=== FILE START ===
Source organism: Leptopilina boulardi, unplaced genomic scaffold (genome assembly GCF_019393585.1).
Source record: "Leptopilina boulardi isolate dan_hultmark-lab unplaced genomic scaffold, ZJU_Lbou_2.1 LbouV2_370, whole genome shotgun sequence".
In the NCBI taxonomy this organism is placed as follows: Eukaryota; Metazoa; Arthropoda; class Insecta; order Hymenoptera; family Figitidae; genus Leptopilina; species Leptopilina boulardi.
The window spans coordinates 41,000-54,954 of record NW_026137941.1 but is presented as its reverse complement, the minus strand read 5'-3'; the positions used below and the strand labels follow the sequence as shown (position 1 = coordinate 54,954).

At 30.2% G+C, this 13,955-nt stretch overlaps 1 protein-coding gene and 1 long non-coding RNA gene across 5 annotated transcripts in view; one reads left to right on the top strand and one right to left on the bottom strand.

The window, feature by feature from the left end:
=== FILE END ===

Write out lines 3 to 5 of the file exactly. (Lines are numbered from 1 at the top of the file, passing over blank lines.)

In the NCBI taxonomy this organism is placed as follows: Eukaryota; Metazoa; Arthropoda; class Insecta; order Hymenoptera; family Figitidae; genus Leptopilina; species Leptopilina boulardi.
The window spans coordinates 41,000-54,954 of record NW_026137941.1 but is presented as its reverse complement, the minus strand read 5'-3'; the positions used below and the strand labels follow the sequence as shown (position 1 = coordinate 54,954).

At 30.2% G+C, this 13,955-nt stretch overlaps 1 protein-coding gene and 1 long non-coding RNA gene across 5 annotated transcripts in view; one reads left to right on the top strand and one right to left on the bottom strand.